Livescore Wednesday, April 24

ST. LOUIS — The Reds have a handy new rule for the rest of 2023 and beyond: Tie goes to the Elly. 

OK, so it’s not one of those official new MLB rules, but it is a new way of life in Cincinnati, now that budding superstar Elly De La Cruz has finally made his MLB debut. Because, as was on full display in Sunday’s victory at Busch Stadium, in pretty much any bang-bang play on the base paths involving De La Cruz, the speedy youngster is going to be safe.

“He’s the fastest human I’ve ever seen on the baseball field,” teammate Jonathan India said.

MORE: Where Elly De La Cruz’s speed ranks in baseball

De La Cruz’s bat caught the baseball world’s attention in his first two days as a major league player, and for good reason. In his second game in the majors, he hit his first home run, a jaw-dropping 458-foot shot.

And that was after his first-game double that had an exit velocity of 112 mph. So it’s understandable that much of the baseball world was focused on those bright and shiny statistics.

But those who watched De La Cruz through the minors knew that was only part of the story, only part of the reason most think he’s destined to be a superstar in the bigs. 

In the first inning on Sunday, De La Cruz stepped into the box against Adam Wainwright with two outs and hit a chopper to first baseman Brendan Donovan, who fielded the ball cleanly. Wainwright immediately recognized the situation and ran toward first base, just like he has hundreds of times in his 18-year big league career. 

Watching the two runners barreling toward the first-base bag was really something to behold, one chugging, one flying. Tie goes to the Elly, folks. He reached the bag a fraction of a second before the pitcher.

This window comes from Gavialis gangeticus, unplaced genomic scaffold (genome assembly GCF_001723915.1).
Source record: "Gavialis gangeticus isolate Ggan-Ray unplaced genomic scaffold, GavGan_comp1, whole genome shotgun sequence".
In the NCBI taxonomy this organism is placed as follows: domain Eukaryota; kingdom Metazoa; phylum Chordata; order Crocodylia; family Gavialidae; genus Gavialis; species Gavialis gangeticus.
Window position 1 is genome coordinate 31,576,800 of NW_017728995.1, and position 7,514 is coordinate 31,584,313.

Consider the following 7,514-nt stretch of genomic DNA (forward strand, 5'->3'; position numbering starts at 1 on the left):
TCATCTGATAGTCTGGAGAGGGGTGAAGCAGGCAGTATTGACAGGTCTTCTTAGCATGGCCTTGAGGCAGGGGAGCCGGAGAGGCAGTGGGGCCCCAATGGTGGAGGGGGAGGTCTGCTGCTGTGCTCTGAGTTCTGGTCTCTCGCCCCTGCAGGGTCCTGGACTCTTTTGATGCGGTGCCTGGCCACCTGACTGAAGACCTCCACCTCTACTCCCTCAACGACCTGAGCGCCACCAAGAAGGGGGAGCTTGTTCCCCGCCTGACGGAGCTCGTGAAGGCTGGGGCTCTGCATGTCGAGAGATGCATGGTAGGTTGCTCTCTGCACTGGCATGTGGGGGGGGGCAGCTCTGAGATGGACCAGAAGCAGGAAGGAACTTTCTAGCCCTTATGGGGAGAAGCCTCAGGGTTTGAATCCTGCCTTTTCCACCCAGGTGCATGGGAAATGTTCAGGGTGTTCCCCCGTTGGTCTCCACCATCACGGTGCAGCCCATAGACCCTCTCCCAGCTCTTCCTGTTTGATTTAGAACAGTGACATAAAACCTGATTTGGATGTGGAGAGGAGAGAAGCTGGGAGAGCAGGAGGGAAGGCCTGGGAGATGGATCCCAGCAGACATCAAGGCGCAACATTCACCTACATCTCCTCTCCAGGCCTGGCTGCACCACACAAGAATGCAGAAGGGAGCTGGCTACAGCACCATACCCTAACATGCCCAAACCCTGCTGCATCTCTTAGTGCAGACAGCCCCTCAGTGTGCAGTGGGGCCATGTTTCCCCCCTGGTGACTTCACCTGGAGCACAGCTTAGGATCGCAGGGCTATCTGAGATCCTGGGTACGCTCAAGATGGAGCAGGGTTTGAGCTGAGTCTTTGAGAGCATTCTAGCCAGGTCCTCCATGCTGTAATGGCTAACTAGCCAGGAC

I asked De La Cruz after the game if he knew he had a chance to beat Wainwright.

He smiled. “I say, I can get it.”

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It’s not the first time this series a Reds runner has beaten a throw to first base. In Saturday’s game Stuart Fairchild stunned the stadium when he beat out a cleanly fielded chopper to third baseman Nolan Arenado. That sprint led to a bases-clearing double for Cincinnati, a huge moment in the Reds’ victory. Before Sunday’s game, I asked the fleet-footed Fairchild whether he’s ever raced De La Cruz. 

“No, and I don’t think I want to do that,” he said with a laugh. “Yeah, that man is unbelievably fast. Just glides with those long strides. It’s impressive.”

In his second at-bat, De La Cruz laced an RBI single to center field with two outs, a shot with an exit velocity of 109.4 mph, the hardest-hit ball by any player all game.

In his third at-bat, De La Cruz walked with one out in the sixth, then immediately stole second base, his third in six games in the bigs. He moved to third on a fly out to center, then scored on a looper single by Tyler Stephenson. 

No stolen base, no run. 

“Good player,” Cardinals manager Oli Marmol said after the game. “He used his speed appropriately in a couple different ways and beat us.”